Boils and Carbuncles
What Is It?
Boils and carbuncles are skin infections usually caused by Staphylococcus aureus bacteria (staph). These staph infections form pockets in the skin that are filled with pus, a fluid that includes bacteria, dead skin cells and infection-fighting white blood cells. Whether the pocket of pus is called a boil or a carbuncle depends on its location and size:
A boil, also called a furuncle, begins as a painful infection of a single hair follicle. Boils can grow to be larger than a golf ball, and they commonly occur on the buttocks, face, neck, armpits and groin.
A carbuncle is a deeper skin infection that involves a group of infected hair follicles in one skin location. Carbuncles often are found on the back of the neck, shoulders, hips and thighs, and they are especially common in middle-aged or elderly men. People with diabetes are more likely to develop carbuncles.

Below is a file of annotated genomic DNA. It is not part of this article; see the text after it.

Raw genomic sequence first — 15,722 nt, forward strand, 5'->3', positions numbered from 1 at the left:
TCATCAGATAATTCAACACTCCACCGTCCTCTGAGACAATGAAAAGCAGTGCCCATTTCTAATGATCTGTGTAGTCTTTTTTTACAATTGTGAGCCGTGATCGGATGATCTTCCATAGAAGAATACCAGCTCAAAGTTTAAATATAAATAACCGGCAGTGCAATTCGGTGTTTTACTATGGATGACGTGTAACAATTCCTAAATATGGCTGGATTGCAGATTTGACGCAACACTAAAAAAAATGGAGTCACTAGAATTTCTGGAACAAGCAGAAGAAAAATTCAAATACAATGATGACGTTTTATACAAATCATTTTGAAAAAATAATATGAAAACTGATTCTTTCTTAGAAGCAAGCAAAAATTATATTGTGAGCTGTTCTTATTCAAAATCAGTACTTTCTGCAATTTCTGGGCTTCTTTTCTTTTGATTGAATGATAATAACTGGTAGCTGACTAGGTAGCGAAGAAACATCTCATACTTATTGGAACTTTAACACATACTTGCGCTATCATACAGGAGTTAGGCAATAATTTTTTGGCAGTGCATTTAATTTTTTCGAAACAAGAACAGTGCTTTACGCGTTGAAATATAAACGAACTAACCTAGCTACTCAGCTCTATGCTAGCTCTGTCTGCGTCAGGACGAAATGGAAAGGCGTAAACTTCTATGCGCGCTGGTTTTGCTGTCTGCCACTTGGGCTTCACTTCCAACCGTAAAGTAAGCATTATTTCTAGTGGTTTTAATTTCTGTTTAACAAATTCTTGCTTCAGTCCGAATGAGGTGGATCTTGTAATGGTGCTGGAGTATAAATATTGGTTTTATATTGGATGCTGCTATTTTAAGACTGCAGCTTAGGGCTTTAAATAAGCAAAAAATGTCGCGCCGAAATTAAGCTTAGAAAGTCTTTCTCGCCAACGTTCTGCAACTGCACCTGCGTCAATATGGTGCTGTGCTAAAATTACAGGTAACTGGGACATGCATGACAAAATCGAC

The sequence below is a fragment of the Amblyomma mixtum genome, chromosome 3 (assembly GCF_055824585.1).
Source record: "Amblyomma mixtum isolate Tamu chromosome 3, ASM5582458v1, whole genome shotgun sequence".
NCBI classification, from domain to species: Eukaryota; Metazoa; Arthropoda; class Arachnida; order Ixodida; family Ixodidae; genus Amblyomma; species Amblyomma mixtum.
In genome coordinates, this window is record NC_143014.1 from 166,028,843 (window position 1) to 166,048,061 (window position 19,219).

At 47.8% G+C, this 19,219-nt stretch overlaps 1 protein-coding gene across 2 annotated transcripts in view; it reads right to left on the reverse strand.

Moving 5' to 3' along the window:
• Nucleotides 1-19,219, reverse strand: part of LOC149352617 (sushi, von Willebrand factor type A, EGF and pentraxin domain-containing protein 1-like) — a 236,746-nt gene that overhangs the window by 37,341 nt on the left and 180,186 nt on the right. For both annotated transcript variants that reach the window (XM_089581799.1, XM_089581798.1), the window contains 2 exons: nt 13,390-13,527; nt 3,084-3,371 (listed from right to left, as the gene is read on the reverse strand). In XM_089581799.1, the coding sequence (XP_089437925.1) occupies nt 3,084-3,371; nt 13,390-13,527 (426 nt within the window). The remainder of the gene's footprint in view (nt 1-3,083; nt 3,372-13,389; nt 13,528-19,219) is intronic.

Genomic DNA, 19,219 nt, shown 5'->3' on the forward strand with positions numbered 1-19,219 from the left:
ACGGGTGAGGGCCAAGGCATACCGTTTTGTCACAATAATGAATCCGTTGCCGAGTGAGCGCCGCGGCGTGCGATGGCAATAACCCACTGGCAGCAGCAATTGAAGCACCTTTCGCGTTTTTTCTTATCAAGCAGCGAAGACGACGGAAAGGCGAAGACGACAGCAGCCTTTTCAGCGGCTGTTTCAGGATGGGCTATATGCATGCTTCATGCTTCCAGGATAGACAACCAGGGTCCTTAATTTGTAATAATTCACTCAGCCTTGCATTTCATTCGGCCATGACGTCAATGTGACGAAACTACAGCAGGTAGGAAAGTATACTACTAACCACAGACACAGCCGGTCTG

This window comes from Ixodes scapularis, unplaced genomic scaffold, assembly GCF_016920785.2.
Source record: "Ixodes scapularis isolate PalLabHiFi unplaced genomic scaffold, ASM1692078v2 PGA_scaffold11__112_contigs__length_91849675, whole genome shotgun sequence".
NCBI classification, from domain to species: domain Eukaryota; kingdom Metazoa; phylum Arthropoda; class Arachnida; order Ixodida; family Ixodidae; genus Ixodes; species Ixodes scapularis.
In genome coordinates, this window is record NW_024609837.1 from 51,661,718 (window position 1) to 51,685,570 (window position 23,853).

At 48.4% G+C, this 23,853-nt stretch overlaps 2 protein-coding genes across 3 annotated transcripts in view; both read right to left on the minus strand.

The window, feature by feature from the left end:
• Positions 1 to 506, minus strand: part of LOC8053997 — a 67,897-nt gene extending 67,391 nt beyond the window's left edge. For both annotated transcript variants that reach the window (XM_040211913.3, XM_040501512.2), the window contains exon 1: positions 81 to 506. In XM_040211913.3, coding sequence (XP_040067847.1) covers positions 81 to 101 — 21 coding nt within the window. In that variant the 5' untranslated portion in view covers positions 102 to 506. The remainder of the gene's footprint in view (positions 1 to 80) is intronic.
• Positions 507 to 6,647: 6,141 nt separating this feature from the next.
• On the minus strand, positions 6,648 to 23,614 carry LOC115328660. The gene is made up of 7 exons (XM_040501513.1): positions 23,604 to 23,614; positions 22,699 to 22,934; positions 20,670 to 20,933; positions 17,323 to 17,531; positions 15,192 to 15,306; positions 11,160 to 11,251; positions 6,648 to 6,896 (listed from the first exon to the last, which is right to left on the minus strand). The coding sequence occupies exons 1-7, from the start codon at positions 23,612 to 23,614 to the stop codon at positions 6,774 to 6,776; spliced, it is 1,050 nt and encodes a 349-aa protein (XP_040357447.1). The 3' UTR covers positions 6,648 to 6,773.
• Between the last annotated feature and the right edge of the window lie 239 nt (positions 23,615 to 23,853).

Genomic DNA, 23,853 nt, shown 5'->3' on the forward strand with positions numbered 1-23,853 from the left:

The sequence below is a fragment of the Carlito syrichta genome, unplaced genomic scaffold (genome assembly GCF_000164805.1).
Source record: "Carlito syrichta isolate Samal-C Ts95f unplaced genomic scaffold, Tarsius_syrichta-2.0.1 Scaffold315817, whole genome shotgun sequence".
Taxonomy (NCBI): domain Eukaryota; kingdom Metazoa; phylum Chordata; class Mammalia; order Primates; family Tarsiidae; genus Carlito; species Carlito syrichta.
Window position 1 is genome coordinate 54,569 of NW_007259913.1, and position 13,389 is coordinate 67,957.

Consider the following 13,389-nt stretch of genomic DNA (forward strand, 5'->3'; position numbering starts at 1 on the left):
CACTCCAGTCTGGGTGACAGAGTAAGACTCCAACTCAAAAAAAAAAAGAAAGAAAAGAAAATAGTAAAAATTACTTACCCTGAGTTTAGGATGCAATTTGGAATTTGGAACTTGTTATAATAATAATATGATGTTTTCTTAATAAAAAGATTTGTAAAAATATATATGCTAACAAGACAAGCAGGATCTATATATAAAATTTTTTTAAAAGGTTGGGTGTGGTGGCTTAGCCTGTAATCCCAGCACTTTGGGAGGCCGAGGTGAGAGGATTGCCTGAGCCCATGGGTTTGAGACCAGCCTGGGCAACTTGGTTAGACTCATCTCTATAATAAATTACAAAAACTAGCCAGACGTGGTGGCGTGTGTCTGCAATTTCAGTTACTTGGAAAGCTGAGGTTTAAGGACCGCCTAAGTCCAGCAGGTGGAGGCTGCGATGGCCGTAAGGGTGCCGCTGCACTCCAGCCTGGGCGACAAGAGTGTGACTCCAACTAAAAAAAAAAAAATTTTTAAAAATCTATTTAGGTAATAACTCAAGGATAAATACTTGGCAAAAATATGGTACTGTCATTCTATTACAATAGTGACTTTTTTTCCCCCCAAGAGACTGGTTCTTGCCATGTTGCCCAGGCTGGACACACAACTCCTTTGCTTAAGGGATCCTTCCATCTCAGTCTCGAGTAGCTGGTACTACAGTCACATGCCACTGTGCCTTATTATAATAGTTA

A boil looks like a red, swollen, painful bump under the skin. As the infection gets worse, a whitish tip, also called a point or head, can appear at the center of the boil. This tip is usually the area from which the boil's pus will drain. A carbuncle looks like a cluster of interconnected boils.
Whenever you have a boil or a carbuncle, you also can have a fever and feel generally sick. A fever is more likely with a carbuncle than with a single boil.